Murtha Means More

Appellate Court Vacates Arbitrator’s Decision

May 14, 2013

Reinstating Employee Terminated for Failing to Promptly Report Suspected Abuse

It is not often that a court vacates an arbitrator’s decision. However, last week, in a decision written by former Supreme Court Justice David Borden, the Appellate Court vacated a decision by an arbitrator that reinstated a former employee who had failed to report suspected patient abuse in a timely manner.

Westport Healthcare Center employed Leone Spence as a CNA. Ms. Spence was also a member of the New England Healthcare Employer Union, District 1199. During her employment, Ms. Spence received a number of disciplinary actions related to the care she rendered, such as improperly restraining a resident, speaking in an inappropriate rude, loud and scowling manner to a resident, and being disrespectful in addressing a resident.

On March 20, 2010, while Ms. Spence was working, she overheard other employees comment that a resident had been crying. During the arbitration, Ms. Spence stated that her sense was that “it could have been abuse but [she] wasn’t sure.”  After few days, Ms. Spence contacted a social worker at the facility to report the incident. Ultimately, the facility concluded that the resident had not been abused or neglected, but concluded that Ms. Spence had failed to timely report suspected abuse. Given her disciplinary history, Ms. Spence’s employment was terminated.

The arbitrator found:

[Ms. Spence] did fail to make a timely report of what she had learned on March 20. She knew the rule that she had to report, and to do so without delay. She failed to fulfill that responsibility in a timely manner.  And, she had a poor disciplinary record so that placed her in a worse position record than the other staff members involved in the March 20, 2010 incident involving CJ. On the other hand, there is a significant factor, that it was the grievant, not the others, that did come forward, and report to the Facility, although belatedly; and it was her reporting which allowed the Facility to take corrective actions.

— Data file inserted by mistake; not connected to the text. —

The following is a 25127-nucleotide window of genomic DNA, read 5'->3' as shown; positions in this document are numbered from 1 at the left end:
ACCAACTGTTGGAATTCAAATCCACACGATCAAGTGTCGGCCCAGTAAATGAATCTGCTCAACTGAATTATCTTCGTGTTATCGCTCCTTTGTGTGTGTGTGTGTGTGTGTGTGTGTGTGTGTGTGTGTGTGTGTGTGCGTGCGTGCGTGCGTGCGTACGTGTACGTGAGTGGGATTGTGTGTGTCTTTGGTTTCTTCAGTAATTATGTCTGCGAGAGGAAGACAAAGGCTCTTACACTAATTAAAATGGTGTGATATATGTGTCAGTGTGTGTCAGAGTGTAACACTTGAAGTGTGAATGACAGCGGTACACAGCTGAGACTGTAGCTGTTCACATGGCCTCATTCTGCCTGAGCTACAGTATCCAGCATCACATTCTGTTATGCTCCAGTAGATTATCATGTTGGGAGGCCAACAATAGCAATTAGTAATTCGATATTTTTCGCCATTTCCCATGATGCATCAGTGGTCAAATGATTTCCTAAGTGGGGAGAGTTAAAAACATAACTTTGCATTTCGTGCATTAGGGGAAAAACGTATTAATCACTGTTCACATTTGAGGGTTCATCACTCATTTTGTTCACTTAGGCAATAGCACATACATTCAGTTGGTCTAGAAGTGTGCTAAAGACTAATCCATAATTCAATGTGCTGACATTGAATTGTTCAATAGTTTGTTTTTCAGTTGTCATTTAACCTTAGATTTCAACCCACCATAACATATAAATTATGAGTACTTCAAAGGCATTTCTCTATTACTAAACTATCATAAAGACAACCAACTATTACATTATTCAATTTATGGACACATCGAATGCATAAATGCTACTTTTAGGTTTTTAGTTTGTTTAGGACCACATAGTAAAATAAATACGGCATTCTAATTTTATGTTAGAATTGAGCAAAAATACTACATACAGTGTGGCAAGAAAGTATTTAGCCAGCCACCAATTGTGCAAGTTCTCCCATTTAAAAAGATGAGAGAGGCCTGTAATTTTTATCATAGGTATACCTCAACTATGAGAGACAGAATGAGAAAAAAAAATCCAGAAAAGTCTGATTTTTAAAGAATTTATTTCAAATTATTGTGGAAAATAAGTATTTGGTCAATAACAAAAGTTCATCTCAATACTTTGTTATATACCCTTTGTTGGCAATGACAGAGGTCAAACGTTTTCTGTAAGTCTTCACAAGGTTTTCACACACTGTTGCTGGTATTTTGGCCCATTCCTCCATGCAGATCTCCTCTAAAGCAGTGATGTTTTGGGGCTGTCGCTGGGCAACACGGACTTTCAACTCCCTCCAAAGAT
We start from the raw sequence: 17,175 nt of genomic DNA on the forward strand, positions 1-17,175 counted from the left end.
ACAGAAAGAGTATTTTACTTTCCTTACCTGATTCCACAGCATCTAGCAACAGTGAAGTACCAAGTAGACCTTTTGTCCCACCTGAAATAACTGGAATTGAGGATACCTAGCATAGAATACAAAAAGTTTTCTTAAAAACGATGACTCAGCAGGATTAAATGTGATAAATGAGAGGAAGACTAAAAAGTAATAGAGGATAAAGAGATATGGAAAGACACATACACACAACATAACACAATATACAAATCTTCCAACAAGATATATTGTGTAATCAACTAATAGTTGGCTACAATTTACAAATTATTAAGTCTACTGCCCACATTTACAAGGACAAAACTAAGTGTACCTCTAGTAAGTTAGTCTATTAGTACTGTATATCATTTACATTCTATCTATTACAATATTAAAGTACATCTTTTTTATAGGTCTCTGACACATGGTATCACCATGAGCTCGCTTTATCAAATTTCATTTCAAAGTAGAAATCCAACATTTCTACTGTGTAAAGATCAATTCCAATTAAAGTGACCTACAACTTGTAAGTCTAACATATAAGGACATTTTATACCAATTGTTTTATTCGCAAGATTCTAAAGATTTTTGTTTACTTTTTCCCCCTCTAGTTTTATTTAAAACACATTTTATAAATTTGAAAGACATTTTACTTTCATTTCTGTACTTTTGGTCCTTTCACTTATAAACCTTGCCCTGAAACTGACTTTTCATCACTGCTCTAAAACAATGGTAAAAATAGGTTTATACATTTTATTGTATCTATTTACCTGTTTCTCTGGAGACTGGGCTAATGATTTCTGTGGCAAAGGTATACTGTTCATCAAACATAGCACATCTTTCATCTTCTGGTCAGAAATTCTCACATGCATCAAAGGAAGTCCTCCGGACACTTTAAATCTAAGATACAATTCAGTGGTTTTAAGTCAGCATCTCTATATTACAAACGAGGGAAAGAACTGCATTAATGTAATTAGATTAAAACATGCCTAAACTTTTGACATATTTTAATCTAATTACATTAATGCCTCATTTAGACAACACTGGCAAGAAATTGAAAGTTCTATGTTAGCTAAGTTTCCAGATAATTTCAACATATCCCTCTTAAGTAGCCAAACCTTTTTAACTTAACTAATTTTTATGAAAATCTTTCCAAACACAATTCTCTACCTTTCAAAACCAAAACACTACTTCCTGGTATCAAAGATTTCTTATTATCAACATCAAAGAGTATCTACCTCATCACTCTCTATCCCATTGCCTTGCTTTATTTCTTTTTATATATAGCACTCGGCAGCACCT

Ultimately, the arbitrator converted Ms. Spence’s termination to a month’s suspension and ordered back pay and reinstatement.

As a general rule, an arbitrator’s decision is final, even if it is erroneous. Where there is a general submission of a matter to arbitration, the only question for a court is whether the award conforms to that submission. One exception to this rule is where the arbitrator’s award violates a clear public policy. If a party challenges an award on the grounds that it violates public policy, the party must show: (1) there is an explicit well-defined and dominant public policy, and (2) that the award violates that policy. 

In this case, relying upon General Statutes § 17b-451, the Appellate Court held that Connecticut has a clear and well-defined public policy of protecting patients in a facility from abuse and that the policy includes the prompt reporting of any incident of suspected abuse. The court then went on to find that reinstating Ms. Spence’s employment violated that policy:

The award, requiring the reinstatement of one who, in a sensitive position of physical authority over such a vulnerable population, has by her prior record of related disciplinary actions and two prior final warnings demonstrated her inability to meet the demands of the public policy of protections and reporting, violates that policy because, in the very words of the arbitrator, “any delay in reporting by the staff member leaves the residents at risk of possible further abuse by the alleged perpetrator; corrective action by [the plaintiff] to assure resident well-being inevitably in delayed if reporting by staff is delayed."

The court was clear to note that its decision rested in significant part on the fact that Ms. Spence had received prior discipline for care issues. Accordingly, if this was Ms. Spence’s first such offense, the arbitrator’s decision would have likely been affirmed.

It is unclear whether the Union will appeal to the Connecticut Supreme Court or how the Court would rule if they did. However, for the moment, the Appellate Court has expressed an openness to vacating an arbitrator’s decision that raises concerns about resident abuse. 

Click here for a printer friendly version of this article.

If you have any questions about the issues addressed here, or any other matters involving Labor & Employment Law, please contact your usual Murtha Cullina attorney, or Michael Colgan Harrington at 860.240.6049 or

PDF FileView as PDF

Back to Home Print Page Email Page
Bookmark and Share
Follow Us
Facebook Linkedin Twitter